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JRuby In Steel
Ruby.exe isn’t the only Ruby in town these days. I wrote about the Gardens Point Ruby.NET compiler recently. If you prefer Java, maybe Sun Microsystems’ JRuby project might tempt you. But can you run JRuby inside Ruby In Steel? You bet you can! If you don’t believe me, just follow this guide…
|Note: This is an old article (2007) and does not describe our integrated JRuby product (announced in 2008).|
Before you trying to run JRuby, you must have Java installed and operational. If you haven’t got Java and the Java Development Kit (JDK) you should go to the Sun Microsystems Java site to download and install everything you need.
Next you need to install JRuby. That is available on the JRuby Site at http://jruby.codehaus.org. Download one of the archives (the one I downloaded is called jruby-java5-bin-0.9.2.tar.gz which contains the pre-built JRuby files; some archives require that you build the files yourself) and extract it into a directory on your local hard disk. On my PC, I extracted the JRuby files and folders into a directory called G:\jruby-0.9.2). This directory contains the first level of JRuby subdirectories, \bin, \docs, \lib and \samples.
|You will need an archive tool capable of extracting files from .tar.gz archives. I used WinRar from RarLabs: http://www.rarlabs.com/|
You now need to set an environment variable, called JRUBY_HOME to point to the JRuby directory. You can do that from the Windows Environment Variables dialog. To load this, select Start Menu->Settings->Control Panel. In the Control Panel, double-click System to show the System Properties dialog. Click the Advanced tab, then the Environment Variables button. Beneath System Variables, click the New button. Now enter JRUBY_HOME as the Variable name and the full path to the installed JRuby directory (in my case, that’s G:\jruby-0.9.2\ – be sure to add the trailing ‘\’) as the variable value. Click OK.
Now add the JRuby\bin directory to the system path. You can either add the full path or you can simply add bin to the end of the JRUBY_HOME variable. You can do this once again from the ‘Environment Variables’ dialog. Select the PATH variable; click the ‘Edit’ button, scroll to the end of the existing path, add a semicolon followed by the path to the JRuby\bin directory. In my case, I added:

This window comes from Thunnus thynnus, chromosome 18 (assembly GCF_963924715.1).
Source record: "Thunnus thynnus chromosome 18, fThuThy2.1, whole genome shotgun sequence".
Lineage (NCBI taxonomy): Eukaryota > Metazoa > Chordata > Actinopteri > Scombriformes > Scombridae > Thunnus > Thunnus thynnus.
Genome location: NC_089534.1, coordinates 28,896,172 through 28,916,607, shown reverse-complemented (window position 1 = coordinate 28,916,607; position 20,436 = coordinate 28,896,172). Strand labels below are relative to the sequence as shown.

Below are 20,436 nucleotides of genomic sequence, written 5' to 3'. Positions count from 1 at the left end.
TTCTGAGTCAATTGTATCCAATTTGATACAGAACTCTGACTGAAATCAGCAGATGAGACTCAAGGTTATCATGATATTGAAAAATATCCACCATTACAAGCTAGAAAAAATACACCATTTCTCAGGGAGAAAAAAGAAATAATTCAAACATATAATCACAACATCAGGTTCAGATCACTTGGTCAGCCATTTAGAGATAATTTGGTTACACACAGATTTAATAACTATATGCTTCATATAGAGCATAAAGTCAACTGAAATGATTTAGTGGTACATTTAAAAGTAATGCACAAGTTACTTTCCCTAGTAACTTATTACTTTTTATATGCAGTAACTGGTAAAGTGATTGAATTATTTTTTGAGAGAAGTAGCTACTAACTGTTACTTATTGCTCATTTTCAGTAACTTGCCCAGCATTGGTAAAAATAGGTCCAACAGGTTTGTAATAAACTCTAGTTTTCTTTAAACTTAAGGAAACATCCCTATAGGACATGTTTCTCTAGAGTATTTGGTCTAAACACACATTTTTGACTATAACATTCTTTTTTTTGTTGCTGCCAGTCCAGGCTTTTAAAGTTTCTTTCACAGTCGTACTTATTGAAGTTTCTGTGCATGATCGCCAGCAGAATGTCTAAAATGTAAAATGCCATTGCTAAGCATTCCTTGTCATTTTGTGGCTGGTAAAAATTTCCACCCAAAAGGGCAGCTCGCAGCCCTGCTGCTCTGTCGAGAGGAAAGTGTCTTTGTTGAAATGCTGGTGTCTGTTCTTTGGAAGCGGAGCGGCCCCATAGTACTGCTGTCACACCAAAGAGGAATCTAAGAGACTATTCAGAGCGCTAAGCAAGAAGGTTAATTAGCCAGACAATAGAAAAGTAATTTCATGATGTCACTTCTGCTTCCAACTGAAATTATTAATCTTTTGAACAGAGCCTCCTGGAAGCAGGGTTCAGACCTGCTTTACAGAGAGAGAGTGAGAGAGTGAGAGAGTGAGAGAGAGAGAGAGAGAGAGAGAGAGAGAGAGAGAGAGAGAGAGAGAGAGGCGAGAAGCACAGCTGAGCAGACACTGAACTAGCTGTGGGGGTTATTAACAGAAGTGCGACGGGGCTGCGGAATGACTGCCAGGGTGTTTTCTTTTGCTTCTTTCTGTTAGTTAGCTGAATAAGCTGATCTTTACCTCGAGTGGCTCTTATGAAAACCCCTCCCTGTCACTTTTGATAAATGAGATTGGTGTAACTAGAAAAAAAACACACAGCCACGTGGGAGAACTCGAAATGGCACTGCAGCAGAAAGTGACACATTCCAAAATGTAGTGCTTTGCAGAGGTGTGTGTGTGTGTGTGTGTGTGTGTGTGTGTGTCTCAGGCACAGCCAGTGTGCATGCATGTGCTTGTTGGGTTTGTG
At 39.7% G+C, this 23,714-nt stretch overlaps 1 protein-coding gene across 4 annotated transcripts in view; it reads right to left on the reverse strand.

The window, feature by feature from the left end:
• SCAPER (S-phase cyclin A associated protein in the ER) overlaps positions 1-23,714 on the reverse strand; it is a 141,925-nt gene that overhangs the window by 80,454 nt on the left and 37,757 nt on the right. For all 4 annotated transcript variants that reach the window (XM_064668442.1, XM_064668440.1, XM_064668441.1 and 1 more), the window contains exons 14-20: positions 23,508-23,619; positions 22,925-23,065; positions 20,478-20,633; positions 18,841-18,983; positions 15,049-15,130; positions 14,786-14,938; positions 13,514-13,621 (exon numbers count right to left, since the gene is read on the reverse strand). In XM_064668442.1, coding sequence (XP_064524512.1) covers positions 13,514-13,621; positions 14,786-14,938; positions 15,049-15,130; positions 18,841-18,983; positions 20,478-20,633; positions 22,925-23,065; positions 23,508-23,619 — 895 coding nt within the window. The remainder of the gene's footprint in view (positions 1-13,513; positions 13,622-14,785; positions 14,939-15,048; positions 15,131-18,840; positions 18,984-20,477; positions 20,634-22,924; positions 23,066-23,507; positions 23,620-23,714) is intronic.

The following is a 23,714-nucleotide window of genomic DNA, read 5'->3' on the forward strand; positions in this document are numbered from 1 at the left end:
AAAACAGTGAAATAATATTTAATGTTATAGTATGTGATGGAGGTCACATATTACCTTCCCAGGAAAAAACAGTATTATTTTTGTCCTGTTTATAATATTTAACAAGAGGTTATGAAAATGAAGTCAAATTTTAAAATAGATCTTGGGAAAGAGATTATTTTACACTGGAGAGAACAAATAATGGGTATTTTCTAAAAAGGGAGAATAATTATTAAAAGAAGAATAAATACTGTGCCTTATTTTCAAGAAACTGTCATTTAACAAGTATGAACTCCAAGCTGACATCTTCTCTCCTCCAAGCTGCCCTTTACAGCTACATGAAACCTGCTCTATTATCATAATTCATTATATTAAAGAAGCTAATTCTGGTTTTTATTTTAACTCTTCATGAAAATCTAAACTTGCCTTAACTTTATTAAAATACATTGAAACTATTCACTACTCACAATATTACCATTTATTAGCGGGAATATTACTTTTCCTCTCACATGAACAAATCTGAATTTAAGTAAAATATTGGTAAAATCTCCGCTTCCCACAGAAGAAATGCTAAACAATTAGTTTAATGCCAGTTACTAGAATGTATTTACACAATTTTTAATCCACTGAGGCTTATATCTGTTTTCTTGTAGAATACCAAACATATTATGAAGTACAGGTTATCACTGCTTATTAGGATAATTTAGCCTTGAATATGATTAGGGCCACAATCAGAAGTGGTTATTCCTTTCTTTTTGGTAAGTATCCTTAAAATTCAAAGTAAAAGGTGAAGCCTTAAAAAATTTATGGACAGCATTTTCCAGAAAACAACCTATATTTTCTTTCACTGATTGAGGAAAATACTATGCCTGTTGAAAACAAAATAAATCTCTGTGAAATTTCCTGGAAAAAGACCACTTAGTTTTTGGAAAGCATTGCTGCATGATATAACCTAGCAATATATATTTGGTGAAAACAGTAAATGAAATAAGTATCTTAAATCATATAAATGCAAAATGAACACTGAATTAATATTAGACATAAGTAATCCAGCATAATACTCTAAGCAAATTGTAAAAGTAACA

Click OK to close the dialog. Then click OK to close the Environment Variables dialog. You can now test it out by opening a command prompt (Start Menu->Run, Enter cmd and click OK) and entering…
It is possible, at this point that you may see a message stating:
You must set JAVA_HOME to point at your Java Development Kit installation
If so, you need to verify that you have installed the Java Development Kit and that there is a variable specifying its directory. This variable is set up in the same way we set up JRUBY_HOME earlier. In the Environment Variables dialog, click the New System Variables button and enter JAVA_HOME as the variable name, followed by the path to the JDK. For me that happens to be C:\Program Files\Java\jdk1.5.0_08\. Click OK and OK again to close the two dialogs.
Open a new command prompt (don’t try to re-use any open command windows as they will not automatically adopt any changes made to the environment) and, once again, enter:
All being well, JRuby should bow respond with its version number, like this:
ruby 1.8.5 (0) [java]
If not, then you need to verify all the preceding steps: Java and the JDK must be installed, JRuby with its ready-to-run libraries (‘.jar’ files in its \lib directory) must also be installed and the various environment variables and paths must be set up as explained above. Once you get JRuby to respond with its version number you are ready to move on.
Ready To Run
Before trying to get JRuby to work from within Ruby In Steel, make sure that it works from the command prompt. Open a prompt in the JRuby \samples directory (on my PC that’s G:\jruby-0.9.2\samples). To run one of the sample program, just enter its name after the jruby command. My first choice, strangely enough, is a program called beer.rb. To run it, I enter:
The program runs and counts its way through the words of a rhyme…
73 bottles of beer on the wall, 73 bottles of beer.
Take one down, pass it around,
72 bottles of beer on the wall…
(and so on)
Thirsty work, JRuby programming, it would seem :-)
JRuby In Steel